I think I will write in neutral, second-person ‘She’ this morning, since sometimes things are best considered from an exterior perspective.
She woke up and rolled over to see the sky just a pale grey shell through the branching hedge. She rolled over, her arm numb with sleep, and immediately began thinking. This is not anything unusual, she has always woken up full of thought.
And it occurred to her that the writing she had done last night was, itself, ‘cagey-sidestepping’ a great deal of truth. That great separations had already been made – even if they are hands not yet played out – and that she really had very little control over any of it.
Something had been laid out for her and problems were unavoidable.
She had better get up.
Feeding the dog and cleaning up the chickens’ mess from the night before, she considered how strange it all was. To finally understand all the things in her life that had never made sense and, yet, somehow this new sense seemed to somehow to put her in danger. Even stranger, as she sat on the front step, smoking a handrolled cigarette and watching the cars drive by, she realized that it was all just terribly and wonderfully unavoidable.
She told herself that the cars were just cars, but considered the possibility that perhaps one of the emails she had sent in the late summer was actually received with notice. She understood that such musing could be considered delusional. Her consideration of possibility and the placing of seemingly insignificant events in pivotal positions had always made her seem odd to others.
She knew this was true, was okay with it.
She knows that she is a good person, but considered, as well, the possibility that her name had long ago been placed on some list for signing some petition or another, being on some info shop’s mailing list…for being some imagined threat.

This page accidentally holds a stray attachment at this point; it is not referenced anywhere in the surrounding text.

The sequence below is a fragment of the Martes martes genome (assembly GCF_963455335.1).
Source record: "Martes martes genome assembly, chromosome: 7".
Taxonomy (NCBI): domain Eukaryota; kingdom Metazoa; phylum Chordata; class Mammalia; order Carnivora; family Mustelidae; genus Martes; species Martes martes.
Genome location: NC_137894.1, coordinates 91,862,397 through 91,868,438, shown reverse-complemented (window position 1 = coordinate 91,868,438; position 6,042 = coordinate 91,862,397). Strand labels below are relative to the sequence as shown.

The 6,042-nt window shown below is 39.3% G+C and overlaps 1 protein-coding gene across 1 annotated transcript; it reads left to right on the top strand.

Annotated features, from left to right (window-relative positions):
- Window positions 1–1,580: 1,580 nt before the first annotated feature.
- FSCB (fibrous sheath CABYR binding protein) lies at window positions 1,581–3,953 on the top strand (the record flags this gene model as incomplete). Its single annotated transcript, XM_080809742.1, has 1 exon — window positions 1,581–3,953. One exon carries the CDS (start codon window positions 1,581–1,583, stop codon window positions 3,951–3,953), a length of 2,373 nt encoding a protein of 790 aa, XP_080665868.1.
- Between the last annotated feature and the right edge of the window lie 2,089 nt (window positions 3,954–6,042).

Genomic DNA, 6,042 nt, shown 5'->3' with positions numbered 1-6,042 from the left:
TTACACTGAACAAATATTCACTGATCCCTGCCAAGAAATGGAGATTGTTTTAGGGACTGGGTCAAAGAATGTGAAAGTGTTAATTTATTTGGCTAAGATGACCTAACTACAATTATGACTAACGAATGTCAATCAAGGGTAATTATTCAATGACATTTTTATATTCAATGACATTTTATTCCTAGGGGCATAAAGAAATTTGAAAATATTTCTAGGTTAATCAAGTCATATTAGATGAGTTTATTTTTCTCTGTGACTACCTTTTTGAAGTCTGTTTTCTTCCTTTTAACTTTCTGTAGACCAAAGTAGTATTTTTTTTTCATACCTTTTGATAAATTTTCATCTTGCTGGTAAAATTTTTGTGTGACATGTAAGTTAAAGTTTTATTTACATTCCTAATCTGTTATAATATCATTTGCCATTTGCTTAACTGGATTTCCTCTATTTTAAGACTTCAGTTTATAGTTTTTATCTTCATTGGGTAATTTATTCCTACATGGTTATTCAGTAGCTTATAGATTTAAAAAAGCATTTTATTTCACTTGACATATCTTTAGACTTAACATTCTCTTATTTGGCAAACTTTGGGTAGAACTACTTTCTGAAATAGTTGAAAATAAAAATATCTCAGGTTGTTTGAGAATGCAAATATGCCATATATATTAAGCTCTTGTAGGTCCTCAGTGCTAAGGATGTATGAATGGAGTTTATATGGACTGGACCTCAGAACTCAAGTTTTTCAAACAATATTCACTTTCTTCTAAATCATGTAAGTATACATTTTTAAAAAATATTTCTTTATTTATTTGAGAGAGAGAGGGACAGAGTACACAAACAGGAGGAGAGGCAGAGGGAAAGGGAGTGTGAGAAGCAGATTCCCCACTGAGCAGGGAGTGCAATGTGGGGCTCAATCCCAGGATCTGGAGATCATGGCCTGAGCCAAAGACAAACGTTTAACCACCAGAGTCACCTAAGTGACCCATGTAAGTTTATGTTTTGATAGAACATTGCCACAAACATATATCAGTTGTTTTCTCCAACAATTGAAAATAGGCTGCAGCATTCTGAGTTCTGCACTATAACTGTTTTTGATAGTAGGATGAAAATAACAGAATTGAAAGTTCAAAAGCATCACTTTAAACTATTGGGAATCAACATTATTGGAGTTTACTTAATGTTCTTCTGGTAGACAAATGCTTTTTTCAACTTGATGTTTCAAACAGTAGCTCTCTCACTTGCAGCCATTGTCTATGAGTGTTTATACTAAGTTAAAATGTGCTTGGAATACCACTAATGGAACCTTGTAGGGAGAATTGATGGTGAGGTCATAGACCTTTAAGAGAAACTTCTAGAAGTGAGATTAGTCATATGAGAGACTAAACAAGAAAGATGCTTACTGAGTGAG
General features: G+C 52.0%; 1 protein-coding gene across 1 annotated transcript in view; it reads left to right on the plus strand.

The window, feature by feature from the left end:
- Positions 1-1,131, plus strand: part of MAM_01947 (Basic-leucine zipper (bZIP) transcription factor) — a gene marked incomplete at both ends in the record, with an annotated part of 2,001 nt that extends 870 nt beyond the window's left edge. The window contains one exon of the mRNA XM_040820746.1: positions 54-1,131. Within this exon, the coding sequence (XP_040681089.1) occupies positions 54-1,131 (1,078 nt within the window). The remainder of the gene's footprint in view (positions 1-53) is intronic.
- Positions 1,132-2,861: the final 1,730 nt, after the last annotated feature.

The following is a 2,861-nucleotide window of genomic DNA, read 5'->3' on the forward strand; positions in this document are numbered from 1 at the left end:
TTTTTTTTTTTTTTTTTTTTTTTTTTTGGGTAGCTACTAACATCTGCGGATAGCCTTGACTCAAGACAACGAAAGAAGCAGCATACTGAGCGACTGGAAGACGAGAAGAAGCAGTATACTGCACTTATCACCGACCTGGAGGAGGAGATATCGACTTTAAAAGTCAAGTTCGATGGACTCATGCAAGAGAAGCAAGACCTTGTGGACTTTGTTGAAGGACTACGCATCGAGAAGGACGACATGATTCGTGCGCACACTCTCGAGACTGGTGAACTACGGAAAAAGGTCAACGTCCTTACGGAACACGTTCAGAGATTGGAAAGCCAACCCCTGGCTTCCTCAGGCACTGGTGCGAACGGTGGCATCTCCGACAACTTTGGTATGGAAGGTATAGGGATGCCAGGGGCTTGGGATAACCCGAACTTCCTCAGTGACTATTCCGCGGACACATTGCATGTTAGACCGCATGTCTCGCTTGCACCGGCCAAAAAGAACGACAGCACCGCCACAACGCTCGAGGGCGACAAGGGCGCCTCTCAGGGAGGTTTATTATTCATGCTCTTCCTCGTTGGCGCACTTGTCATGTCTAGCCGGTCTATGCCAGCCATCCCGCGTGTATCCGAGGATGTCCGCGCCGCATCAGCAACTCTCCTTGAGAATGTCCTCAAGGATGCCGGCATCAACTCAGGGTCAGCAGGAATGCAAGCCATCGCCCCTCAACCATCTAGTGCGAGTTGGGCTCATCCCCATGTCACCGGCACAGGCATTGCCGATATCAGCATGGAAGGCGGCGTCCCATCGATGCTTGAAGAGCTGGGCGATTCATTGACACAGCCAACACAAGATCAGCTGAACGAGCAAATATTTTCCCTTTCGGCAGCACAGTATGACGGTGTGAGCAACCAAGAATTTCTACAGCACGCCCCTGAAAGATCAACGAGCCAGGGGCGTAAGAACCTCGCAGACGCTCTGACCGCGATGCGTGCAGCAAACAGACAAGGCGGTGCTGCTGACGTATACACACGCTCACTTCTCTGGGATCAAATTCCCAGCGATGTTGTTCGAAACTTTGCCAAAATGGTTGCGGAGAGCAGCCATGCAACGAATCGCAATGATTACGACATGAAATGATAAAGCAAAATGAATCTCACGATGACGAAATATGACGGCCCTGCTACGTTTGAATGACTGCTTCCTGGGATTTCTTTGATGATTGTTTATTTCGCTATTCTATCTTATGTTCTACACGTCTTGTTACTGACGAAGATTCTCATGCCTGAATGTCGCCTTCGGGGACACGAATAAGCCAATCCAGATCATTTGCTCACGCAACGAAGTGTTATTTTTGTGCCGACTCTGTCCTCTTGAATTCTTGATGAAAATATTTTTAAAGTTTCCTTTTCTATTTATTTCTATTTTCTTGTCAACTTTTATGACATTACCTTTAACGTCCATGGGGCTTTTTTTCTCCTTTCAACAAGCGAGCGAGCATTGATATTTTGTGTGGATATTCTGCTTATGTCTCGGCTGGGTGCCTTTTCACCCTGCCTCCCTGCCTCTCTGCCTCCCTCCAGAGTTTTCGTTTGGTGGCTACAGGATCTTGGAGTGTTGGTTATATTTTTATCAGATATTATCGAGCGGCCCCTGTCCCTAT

She thought about how she had actually called the Federal Bureau of Investigation, because aren’t they supposed to investigate things? She was very good humored when she was informed that the FBI does not ‘deal with things like that’ – but, maybe she was put on a list then.
Maybe someone started paying attention when she posted words written in Arabic.
Remarkable, the extent that she had gone to, trying to communicate the possibility that had presented itself. Though not really, she hadn’t actually told many many people – had only sent out a handful of messages. It is true, she thought – watching the steam rise from the roof of the hospital, the clouds drift low in the eastern sky – it is almost impossible to convey anything accurately without telling too many secrets.
It is unlikely that anyone would be able to really understand without knowledge of all the recalled facets that have written her story.
She had felt, for many years, like a near-empty vessel and she understood that all the times she had gone seeking – all those long circular drives over a mountain and down into the desert, home through a gorge, all the walks around the blocks with a child on her back and a dog on a leash and the deep voice that rose out of her when she would sing to the children those made up words about walking across sands and kind and gracious hands, all of it…she understands, with that now familiar sudden feeling, that nearly ever bit of information she had bothered to store in her warehoused mind was available to her as a piece of the puzzle, of her story.
As she did the dishes from the night before, she thought about how much she liked her story, how dear to her all those small details have become…and how familiar they are, vibrant and present and virtual. How wonderful, to have such a vast collection of sights and sounds and scents.
She is a rememberer and it is her memory, her stories, that make her human.
She laughs to herself a lot and she did so again this morning, wondering if her stubbornness was simply a defense of the value of her memories and she thought about a story by Janet Frame that showed up in The New Yorker sometime earlier in the year. She can’t remember the name of the story, but she knows that it was a tangle of description and subjective value. A man sitting in his swampy tented shack of a home, eating oysters and marvelling at his priceless collection of moldering books. It was a bit of a sad story, but with the dignified resolution of his walking away after an expert informed him of the worthlessness of the books.
She thinks a lot. And it has occurred to her that, at nearly every crossroads, she has chosen against her instinct…mostly because she has always wanted friends, wanted her family to be proud…but, friends and pride are of of dubious value when the cost is oneself.
She boxed herself away for years.
Here’s a quote, that has been used before here, from Annie Dillard:
“No child on earth was ever meant to be ordinary, and you can see it in them, and they know it, too, but then the times get to them, and they wear out their brains learning what folks expect, and spend their strength trying to rise over those same folks.”
I, Faith Rachel Rhyne, am not trying to rise over anyone, it is not in my nature.